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Daily News Blog

30
Jan

Persistent Organic Pollutants, Pesticides Linked to Early Menopause

(Beyond Pesticides, January 30, 2015) Extensive exposure to common chemicals may be linked to an earlier start of menopause, according to a new study out of Washington University School of Medicine in St. Louis. Researchers of the study found that women whose bodies have high levels of these chemicals, including three pesticides, experience menopause two to four years earlier than women with lower levels of the chemicals. The pesticides found to have a significant correlation with an early start in menopause were p,p’-DDE (a metabolite of DDT), β-hexachlorocyclohexane (a byproduct of the production of lindane), and mirex. All three pesticides are organochlorine insecticides or their breakdown products that have been banned for use  in the U.S., but continue to persist in the environment and in the food chain.

WUSTL-sealThe study, Persistent Organic Pollutants and Early Menopause in U.S. Women, published this week in the journal PLoS ONE, investigates the link between levels in blood and urine of 111 endocrine-disrupting chemicals (EDCs), or chemicals that interfere with the body’s hormonal activity, and focused on known reproductive toxicants or persistent environmental contaminants. The findings suggest a significant association between 15 chemicals —nine polychlorinated biphenyls (PCBs, which are industrial products), three pesticides, two forms of phthalates (plastic chemicals), and furan (a toxic byproduct of incineration and certain industrial processes)— and an early start to menopause and potentially harmful effects on ovarian function.

While there have been several studies examining the link between EDCs and menopause, the new research is the first to explore this association on a large scale, using a nationally representative sample of patients across the U.S.

“Earlier menopause can alter the quality of a woman’s life and has profound implications for fertility, health and our society,” senior study author Amber Cooper, MD, an assistant professor of obstetrics and gynecology at Washington University School of Medicine in St. Louis, said in a university news release.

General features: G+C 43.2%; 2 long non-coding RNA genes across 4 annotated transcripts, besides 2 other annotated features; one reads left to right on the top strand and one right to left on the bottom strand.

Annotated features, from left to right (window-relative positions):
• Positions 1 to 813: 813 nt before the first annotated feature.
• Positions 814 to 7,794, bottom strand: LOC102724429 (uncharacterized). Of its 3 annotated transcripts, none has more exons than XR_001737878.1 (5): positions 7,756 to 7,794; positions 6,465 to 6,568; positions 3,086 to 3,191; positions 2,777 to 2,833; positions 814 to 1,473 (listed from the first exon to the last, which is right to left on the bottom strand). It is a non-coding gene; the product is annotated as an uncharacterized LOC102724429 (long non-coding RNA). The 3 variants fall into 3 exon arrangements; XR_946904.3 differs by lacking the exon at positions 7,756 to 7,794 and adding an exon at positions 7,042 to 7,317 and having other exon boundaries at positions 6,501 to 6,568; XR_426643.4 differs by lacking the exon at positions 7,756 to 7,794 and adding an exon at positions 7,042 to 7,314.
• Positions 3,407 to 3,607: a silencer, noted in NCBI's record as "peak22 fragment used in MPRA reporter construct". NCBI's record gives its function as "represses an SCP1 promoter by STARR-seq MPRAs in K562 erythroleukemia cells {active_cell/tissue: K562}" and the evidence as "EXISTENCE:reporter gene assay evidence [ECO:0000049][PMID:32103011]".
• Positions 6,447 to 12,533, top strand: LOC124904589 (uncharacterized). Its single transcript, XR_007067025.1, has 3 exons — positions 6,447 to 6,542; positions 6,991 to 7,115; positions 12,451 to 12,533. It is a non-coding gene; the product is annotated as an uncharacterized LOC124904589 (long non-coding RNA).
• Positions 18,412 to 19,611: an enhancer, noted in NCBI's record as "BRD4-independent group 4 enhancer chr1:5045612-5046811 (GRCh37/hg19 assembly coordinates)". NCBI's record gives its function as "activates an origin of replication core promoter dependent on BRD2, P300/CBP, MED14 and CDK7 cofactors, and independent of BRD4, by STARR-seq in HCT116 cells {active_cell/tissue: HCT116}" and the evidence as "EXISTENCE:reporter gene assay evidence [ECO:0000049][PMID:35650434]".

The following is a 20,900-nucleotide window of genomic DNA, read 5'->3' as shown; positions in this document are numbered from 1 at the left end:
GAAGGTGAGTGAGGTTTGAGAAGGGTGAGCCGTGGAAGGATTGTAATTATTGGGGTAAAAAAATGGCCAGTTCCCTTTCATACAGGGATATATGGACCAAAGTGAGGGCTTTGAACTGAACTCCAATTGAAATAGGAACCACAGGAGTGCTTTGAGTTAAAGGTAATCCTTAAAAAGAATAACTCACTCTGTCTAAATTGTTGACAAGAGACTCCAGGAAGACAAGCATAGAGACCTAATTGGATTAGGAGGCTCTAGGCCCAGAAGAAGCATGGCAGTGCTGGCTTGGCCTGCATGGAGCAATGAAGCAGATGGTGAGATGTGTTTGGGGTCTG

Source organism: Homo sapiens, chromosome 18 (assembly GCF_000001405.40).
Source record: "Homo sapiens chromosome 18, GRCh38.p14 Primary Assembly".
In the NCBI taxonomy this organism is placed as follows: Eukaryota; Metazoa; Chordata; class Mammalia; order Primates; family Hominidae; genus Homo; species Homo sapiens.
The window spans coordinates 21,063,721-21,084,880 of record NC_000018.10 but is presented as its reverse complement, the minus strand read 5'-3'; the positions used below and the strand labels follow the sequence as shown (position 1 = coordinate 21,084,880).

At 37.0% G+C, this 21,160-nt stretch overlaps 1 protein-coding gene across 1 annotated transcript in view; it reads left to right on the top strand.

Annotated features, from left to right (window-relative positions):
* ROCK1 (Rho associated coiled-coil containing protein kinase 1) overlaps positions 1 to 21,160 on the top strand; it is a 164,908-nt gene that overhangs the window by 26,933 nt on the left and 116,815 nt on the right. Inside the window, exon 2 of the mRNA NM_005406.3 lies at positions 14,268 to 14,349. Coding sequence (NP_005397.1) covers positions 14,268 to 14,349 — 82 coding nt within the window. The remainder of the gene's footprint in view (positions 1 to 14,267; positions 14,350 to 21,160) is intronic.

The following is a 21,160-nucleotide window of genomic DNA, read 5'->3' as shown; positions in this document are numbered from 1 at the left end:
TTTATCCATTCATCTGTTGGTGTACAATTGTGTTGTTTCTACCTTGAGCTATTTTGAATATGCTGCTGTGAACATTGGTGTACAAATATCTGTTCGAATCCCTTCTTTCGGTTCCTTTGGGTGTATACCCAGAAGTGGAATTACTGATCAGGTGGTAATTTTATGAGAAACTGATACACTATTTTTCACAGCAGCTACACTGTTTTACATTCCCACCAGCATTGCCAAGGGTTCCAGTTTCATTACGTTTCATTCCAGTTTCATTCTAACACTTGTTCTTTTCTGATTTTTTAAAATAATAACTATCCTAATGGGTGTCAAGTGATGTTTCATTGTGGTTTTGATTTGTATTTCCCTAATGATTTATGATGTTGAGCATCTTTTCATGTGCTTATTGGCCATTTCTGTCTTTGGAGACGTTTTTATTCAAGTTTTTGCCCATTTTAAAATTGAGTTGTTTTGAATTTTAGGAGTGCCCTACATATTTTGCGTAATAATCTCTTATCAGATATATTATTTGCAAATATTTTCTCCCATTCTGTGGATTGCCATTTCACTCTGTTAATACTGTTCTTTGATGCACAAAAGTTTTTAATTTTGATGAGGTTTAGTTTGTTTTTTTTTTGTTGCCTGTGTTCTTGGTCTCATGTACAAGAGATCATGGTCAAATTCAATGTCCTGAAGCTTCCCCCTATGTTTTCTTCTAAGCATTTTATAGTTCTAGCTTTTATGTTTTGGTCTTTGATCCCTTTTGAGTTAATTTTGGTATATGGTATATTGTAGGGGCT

“Understanding how the environment affects health is complex,” she added. “This study doesn’t prove causation, but the associations raise a red flag and support the need for future research.”

Cooper said the study’s findings could have implications for women’s health.

“Chemicals linked to earlier menopause may lead to an early decline in ovarian function, and our results suggest we as a society should be concerned,” she said.

Two other experts say the findings of the new study reinforce what endocrinologists had long suspected. “This important study strengthens the thinking that endocrine-disrupting chemicals affect ovarian function,” said Spyros Mezitis, MD, an endocrinologist at Lenox Hill Hospital in New York City.

“Prior research has shown an association with metabolic defects and this research becomes an issue to discuss with patients requesting fertility treatment,” he said.

Jill Rabin, MD, co-chief of the division of ambulatory care in Women’s Health Programs at North Shore-LIJ Health System in New Hyde Park, NY, called the study “important,” because “earlier menopause can impact on a woman’s quality of life (hot flashes, mood and memory changes) and quantity of life (osteoporosis, fractures, heart disease).”

Both experts called for further research to clarify just how and how much exposure to the chemicals listed in the study might impact people’s health.

The new study is just one of many that point to a link between pesticide exposure and health effects in both men and women. Other health effects include a decline in sperm count, increased risk of endometriosis, obesity and diabetes, and more.

While  the endocrine-disrupting effects  of many pesticides have been documented,  U.S. regulators have been extremely slow  to move forward with the statutorily-mandated review of pesticides for the previously unevaluated risk of potential endocrine disruption. Yet, findings like the current study and many others highlight the importance of generating strong pesticide regulations that take into consideration endocrine-disrupting effects when evaluating safety standards for worker protection and human health impact.

Beyond Pesticides urges supporting organic agriculture as method of avoiding exposure to these dangerous pesticides.

Source: HealthDay

All unattributed positions and opinions in this piece are those of Beyond Pesticides

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2 Responses to “Persistent Organic Pollutants, Pesticides Linked to Early Menopause”

  1. 1
    Bill Says:

    “While the endocrine-disrupting effects of many pesticides have been documented, U.S. regulators have been extremely slow to move forward”. It’s hard to move forward when someone is paying you to move backwards.

  2. 2
    Connie Says:

    Thank you. I’m a farmers daughter in my 30’s that has been taking Thyroid medication for several years. I recently started taking estrogen because I was having menopause like symptoms. I’m very healthy otherwise. I believe it was caused from exposure to pesticides, but there is no way to prove it. Thank you to the scientist who study endocrine disruption.

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